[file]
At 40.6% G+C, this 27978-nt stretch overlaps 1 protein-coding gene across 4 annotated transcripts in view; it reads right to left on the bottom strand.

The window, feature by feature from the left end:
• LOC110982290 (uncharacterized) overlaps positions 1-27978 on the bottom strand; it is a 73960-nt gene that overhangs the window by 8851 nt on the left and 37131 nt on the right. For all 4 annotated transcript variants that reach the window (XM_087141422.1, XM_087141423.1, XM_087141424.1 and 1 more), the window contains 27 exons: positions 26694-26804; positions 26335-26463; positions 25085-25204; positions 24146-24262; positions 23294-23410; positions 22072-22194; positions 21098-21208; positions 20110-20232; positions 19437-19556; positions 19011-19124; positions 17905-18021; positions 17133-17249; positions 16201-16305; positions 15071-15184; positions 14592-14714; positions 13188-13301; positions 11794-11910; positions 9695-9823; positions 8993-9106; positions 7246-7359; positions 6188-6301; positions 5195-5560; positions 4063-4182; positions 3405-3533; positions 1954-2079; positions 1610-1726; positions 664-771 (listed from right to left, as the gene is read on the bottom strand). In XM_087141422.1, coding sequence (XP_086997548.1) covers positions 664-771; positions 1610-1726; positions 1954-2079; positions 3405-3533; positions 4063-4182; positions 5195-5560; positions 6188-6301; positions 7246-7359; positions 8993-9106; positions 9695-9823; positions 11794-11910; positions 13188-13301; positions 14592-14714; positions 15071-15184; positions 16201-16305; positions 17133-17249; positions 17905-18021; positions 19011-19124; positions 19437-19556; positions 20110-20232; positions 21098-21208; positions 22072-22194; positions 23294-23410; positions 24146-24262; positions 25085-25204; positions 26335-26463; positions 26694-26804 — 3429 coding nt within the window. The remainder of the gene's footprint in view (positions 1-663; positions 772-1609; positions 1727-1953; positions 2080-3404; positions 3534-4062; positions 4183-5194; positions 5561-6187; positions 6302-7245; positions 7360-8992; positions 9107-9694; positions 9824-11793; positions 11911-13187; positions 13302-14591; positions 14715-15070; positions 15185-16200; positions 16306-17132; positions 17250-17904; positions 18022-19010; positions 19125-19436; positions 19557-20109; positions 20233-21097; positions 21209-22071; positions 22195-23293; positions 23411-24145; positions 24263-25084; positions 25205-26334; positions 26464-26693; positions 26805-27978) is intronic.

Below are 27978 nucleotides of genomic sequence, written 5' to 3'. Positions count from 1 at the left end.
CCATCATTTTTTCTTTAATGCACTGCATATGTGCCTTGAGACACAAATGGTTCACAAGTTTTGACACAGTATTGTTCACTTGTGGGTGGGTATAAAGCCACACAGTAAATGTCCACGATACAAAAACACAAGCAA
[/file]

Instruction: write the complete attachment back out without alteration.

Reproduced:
At 40.6% G+C, this 27978-nt stretch overlaps 1 protein-coding gene across 4 annotated transcripts in view; it reads right to left on the bottom strand.

The window, feature by feature from the left end:
• LOC110982290 (uncharacterized) overlaps positions 1-27978 on the bottom strand; it is a 73960-nt gene that overhangs the window by 8851 nt on the left and 37131 nt on the right. For all 4 annotated transcript variants that reach the window (XM_087141422.1, XM_087141423.1, XM_087141424.1 and 1 more), the window contains 27 exons: positions 26694-26804; positions 26335-26463; positions 25085-25204; positions 24146-24262; positions 23294-23410; positions 22072-22194; positions 21098-21208; positions 20110-20232; positions 19437-19556; positions 19011-19124; positions 17905-18021; positions 17133-17249; positions 16201-16305; positions 15071-15184; positions 14592-14714; positions 13188-13301; positions 11794-11910; positions 9695-9823; positions 8993-9106; positions 7246-7359; positions 6188-6301; positions 5195-5560; positions 4063-4182; positions 3405-3533; positions 1954-2079; positions 1610-1726; positions 664-771 (listed from right to left, as the gene is read on the bottom strand). In XM_087141422.1, coding sequence (XP_086997548.1) covers positions 664-771; positions 1610-1726; positions 1954-2079; positions 3405-3533; positions 4063-4182; positions 5195-5560; positions 6188-6301; positions 7246-7359; positions 8993-9106; positions 9695-9823; positions 11794-11910; positions 13188-13301; positions 14592-14714; positions 15071-15184; positions 16201-16305; positions 17133-17249; positions 17905-18021; positions 19011-19124; positions 19437-19556; positions 20110-20232; positions 21098-21208; positions 22072-22194; positions 23294-23410; positions 24146-24262; positions 25085-25204; positions 26335-26463; positions 26694-26804 — 3429 coding nt within the window. The remainder of the gene's footprint in view (positions 1-663; positions 772-1609; positions 1727-1953; positions 2080-3404; positions 3534-4062; positions 4183-5194; positions 5561-6187; positions 6302-7245; positions 7360-8992; positions 9107-9694; positions 9824-11793; positions 11911-13187; positions 13302-14591; positions 14715-15070; positions 15185-16200; positions 16306-17132; positions 17250-17904; positions 18022-19010; positions 19125-19436; positions 19557-20109; positions 20233-21097; positions 21209-22071; positions 22195-23293; positions 23411-24145; positions 24263-25084; positions 25205-26334; positions 26464-26693; positions 26805-27978) is intronic.

Below are 27978 nucleotides of genomic sequence, written 5' to 3'. Positions count from 1 at the left end.
CCATCATTTTTTCTTTAATGCACTGCATATGTGCCTTGAGACACAAATGGTTCACAAGTTTTGACACAGTATTGTTCACTTGTGGGTGGGTATAAAGCCACACAGTAAATGTCCACGATACAAAAACACAAGCAA